13. In Madavana Masjidul Badariya Jamaath and another v. Seethi K.A. and others [2017 (4) KHC 770] a Division Bench of this Court in which one among us [AKN (J)] was a member held that, in a proceedings under Order XXXIX, Rule 2A of the Code of Civil Procedure alleging disobedience of any injunction granted or other order made under Order XXXIX, Rule 1 or Rule 2 of the Code or breach of any of the terms in which the injunction was granted or the order made, the principles of criminal law (as to the manner of appreciation of evidence) should apply and the plaintiff will have to establish beyond any shadow of doubt that the defendants had committed disobedience or breach of the order of injunction.
14. In Madavana Masjidul Badariya Jamaath's case (supra) this Court held further that, the parties to the lis should not be allowed to flout the order of court and avoid actions under the guise of pendency of the substantial proceedings. The main object of Order XXXIX Rule 2A of the Code is to uphold the majesty of judicial orders, as otherwise, it would erode the faith of litigants in the Justice Delivery System. Therefore, whenever such applications are filed, trial courts should take up those applications notwithstanding the pendency of the suit.
15. Therefore, where there is disobedience or breach of an order of temporary injunction passed by the civil court under Order XXXIX, Rule 1 of the Code of Civil Procedure, the remedy open to the plaintiff/applicant is either to apply that court under Order XXXIX, Rule 2A of the Code seeking an order to attach the property of the person guilty of such disobedience or breach and for an order to detain such person in civil prison for a term not exceeding three months. In appropriate cases, the plaintiff/ applicant can invoke the inherent powers of the civil court under Section 151 of the Code, which includes the power to grant police protection to secure compliance of the order of temporary injunction. When there are adequate provisions under the Code which enables the civil court to enforce and implement its orders, the plaintiff/applicant cannot approach this Court under Article 226 of the Constitution of India seeking police protection to secure compliance of the order of temporary injunction.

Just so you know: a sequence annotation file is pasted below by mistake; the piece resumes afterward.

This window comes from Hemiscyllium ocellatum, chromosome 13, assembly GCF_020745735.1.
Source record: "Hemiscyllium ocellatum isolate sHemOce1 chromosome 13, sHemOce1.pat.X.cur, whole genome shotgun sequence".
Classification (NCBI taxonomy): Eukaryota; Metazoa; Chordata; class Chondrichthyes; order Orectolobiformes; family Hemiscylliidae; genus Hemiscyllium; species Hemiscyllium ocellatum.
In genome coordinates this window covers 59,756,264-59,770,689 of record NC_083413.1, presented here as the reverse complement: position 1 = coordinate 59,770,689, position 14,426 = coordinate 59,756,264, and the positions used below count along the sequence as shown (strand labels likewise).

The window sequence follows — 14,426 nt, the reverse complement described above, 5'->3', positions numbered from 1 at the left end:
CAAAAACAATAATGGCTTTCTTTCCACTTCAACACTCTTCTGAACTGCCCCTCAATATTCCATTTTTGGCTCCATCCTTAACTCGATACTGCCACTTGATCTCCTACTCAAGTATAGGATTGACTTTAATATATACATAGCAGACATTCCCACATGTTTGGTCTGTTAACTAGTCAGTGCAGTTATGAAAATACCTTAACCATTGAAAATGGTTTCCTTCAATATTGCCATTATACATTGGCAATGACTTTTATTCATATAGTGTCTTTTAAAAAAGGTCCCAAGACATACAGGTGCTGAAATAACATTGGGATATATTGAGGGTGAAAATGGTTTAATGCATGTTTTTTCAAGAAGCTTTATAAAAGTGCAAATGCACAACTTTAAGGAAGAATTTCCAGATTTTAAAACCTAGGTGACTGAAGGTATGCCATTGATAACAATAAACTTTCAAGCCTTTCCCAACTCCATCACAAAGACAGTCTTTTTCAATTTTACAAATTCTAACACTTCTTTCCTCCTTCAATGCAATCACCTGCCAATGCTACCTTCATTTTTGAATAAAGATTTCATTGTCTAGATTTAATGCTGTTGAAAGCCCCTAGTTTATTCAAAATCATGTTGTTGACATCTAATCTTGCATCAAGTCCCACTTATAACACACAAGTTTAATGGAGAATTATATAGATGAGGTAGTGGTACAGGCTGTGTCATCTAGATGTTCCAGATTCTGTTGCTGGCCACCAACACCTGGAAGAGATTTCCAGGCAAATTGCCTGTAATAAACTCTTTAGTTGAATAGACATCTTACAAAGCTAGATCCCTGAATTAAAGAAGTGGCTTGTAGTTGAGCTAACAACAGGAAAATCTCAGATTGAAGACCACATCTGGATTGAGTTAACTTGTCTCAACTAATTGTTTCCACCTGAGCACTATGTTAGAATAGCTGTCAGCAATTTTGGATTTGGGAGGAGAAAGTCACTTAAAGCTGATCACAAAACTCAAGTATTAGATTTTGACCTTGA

16. In the instant case, the averments in Exts.P3 and P5 complaints made by the 2nd petitioner before the 3rd and 4th respondents would make it explicitly clear that, alleging breach of Ext.P2 order of temporary injunction by respondents 5 to 8 herein, their men and agents, the petitioners are seeking police protection, in order to bring construction materials to their property through plaint D schedule property and for enjoying the said pathway in terms of Ext.P2 order of temporary injunction. If there is any disobedience or breach of Ext.P2 order of temporary injunction, the remedy open to the 1st petitioner, who is the plaintiff in O.S.No.1241 of 2016 on the file of the Principal Munsiff's Court, Ernakulam, is either to apply that court under Order XXXIX, Rule 2A of the Code against the person or persons guilty of such disobedience or breach, or to invoke the inherent powers of that court under Section 151 of the Code, which includes the power to grant police protection, in appropriate cases, to secure compliance of the order of temporary injunction.
17. In the result, this writ petition is dismissed as not maintainable, without prejudice to the right of the 1st petitioner, who is the plaintiff in O.S.No.1241 of 2016 on the file of the Principal Munsiff's Court, Ernakulam, to move appropriate applications before that court for the alleged disobedience/ breach of Ext.P2 order of temporary injunction.
No order as to costs.